Perhaps the most well-known of the labyrinths is the one just outside the city walls. Centuries old, it is still in remarkable condition, and is obviously walked frequently. After visiting it as a group, we each made little individual journeys back for personal visits, often late in the evening or early in the mornings.

Our days were largely filled with driving as we covered the length and breadth of the island in search of the labyrinths. Why is it that the journey to the labyrinth is often as labyrinthine as the labryinth we journey to see?

After walking this little seaside gem, the urge to create was too strong to resist and the labyrinth-builders amongst us took to the rocks:

Monday, 4 June 2007

Maze Inspectors and Correctors

I'm giving up on the picture uploads. It just doesn't seem to want to happen, so these next few posts are probably going to look a little bleak until I get home next weekend and can upload pictures from my camera. I have some beautiful pictures -- lovely views of stones, windmills, sunsets, and labyrinths. I find myself looking for little stories to tell about the scenes I photograph, wanting to share the experience with those of you who have written to tell me you're following our travel escapades. It's frustrating to be blocked by techno-gremlins, but I promise to get the blog updated with good pictures as soon as we get back to England.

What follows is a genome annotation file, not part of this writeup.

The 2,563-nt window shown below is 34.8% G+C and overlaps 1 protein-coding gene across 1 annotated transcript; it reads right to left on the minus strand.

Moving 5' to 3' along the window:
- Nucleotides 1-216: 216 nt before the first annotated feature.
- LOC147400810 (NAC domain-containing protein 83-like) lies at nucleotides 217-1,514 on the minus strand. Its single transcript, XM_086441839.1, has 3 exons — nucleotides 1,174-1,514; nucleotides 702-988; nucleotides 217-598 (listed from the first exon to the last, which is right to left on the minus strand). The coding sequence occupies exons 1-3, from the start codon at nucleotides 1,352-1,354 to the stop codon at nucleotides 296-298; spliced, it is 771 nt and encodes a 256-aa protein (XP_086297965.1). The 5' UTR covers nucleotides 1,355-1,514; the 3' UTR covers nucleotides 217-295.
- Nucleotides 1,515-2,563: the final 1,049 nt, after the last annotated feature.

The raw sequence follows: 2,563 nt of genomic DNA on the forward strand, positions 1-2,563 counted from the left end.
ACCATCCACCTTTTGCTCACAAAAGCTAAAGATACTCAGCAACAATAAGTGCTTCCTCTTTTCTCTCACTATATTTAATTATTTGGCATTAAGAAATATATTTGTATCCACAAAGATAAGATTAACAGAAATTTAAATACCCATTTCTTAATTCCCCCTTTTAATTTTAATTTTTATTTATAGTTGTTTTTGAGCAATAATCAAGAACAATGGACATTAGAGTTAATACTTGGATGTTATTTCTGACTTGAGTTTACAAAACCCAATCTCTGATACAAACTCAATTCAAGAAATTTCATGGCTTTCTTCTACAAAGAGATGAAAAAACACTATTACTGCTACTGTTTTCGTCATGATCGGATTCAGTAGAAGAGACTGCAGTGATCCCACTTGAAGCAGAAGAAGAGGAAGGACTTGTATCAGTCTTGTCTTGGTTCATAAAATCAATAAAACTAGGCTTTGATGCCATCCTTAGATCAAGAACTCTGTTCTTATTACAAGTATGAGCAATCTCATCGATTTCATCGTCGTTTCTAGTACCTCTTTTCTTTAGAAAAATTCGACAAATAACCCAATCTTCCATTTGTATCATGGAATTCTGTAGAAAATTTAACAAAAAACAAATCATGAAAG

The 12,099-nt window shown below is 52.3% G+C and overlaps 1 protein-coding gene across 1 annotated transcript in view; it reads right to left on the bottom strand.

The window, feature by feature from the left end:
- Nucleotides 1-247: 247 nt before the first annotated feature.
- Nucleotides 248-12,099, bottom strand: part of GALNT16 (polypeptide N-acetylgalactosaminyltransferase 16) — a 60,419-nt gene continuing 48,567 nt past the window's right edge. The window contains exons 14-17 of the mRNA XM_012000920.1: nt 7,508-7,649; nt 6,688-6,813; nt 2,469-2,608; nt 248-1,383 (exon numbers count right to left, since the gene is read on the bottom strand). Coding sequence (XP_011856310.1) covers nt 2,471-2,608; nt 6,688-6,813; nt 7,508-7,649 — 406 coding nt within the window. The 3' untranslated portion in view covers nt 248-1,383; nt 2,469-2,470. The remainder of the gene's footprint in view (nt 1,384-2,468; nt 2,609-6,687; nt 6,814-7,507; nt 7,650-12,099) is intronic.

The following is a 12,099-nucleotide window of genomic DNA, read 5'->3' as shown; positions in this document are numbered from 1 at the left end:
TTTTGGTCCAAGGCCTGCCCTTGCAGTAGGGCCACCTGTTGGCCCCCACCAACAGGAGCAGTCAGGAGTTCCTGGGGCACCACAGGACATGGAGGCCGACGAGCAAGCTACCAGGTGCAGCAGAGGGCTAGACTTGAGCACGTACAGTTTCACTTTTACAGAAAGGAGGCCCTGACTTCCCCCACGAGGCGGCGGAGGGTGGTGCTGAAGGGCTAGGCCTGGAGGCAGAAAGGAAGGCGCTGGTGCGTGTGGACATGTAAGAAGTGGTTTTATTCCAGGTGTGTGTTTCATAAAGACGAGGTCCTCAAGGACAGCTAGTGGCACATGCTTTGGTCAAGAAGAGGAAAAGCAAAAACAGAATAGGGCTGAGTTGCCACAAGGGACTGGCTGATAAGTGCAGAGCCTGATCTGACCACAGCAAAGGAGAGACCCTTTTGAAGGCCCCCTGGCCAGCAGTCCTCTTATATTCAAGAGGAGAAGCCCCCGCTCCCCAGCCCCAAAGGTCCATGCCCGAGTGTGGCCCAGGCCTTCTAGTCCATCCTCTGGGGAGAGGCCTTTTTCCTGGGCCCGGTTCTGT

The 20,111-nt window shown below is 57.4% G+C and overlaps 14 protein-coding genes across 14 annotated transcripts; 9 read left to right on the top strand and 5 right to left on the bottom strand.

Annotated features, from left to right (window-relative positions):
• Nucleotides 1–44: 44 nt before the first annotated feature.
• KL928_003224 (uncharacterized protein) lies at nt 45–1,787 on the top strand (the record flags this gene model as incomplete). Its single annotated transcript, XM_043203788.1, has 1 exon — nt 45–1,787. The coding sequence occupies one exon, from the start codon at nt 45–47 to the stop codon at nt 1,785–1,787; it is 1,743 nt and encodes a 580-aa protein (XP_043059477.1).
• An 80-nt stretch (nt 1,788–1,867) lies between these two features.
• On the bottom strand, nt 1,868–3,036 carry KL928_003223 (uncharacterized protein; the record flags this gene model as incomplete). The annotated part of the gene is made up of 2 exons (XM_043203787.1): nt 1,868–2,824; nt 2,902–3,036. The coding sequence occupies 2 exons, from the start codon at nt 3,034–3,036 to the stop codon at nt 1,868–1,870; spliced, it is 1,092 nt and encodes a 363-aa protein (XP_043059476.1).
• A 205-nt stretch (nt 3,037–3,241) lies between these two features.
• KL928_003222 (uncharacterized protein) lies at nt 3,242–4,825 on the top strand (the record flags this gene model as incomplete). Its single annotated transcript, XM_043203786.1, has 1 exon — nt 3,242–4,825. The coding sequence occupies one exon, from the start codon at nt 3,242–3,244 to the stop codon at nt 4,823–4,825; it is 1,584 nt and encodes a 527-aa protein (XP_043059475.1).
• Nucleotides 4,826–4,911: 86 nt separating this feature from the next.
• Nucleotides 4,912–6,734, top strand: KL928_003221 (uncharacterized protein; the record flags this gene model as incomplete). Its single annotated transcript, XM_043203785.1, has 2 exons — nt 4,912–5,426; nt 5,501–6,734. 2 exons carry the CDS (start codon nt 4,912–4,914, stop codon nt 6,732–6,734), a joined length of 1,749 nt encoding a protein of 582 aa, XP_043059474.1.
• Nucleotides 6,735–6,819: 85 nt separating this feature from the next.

So, here's today's story:

When we were travelling with a group through England a few years ago
, we had dinner at a pub in Rutland, just down the road from the labyrinth in Wing. We were a good-sized group and we were energetically and enthusiastically discussing the labyrinths we had been visiting. When we finished eating, I lagged behind a bit, and was summoned to a nearby table and asked what we were doing -- specifically they wanted to know if we were Maze Inspectors.

We got a good laugh out of that, of course, but the name stuck and from then on we referred to ourselves as the Maze Inspectors. Four of those original "inspectors" urged us to take a group to Sweden, the result being the tour that we're now doing. And true to form, we each explore and interact with labyrinths a bit differently -- measuring, walking, tidying, photographing. And as we have come across those labyrinths which have been a bit (or a lot) neglected, weeds have been pulled, stones moved, and pathways adjusted. Today we realized we have truly grown into our roles as Maze Inspectors and Correctors.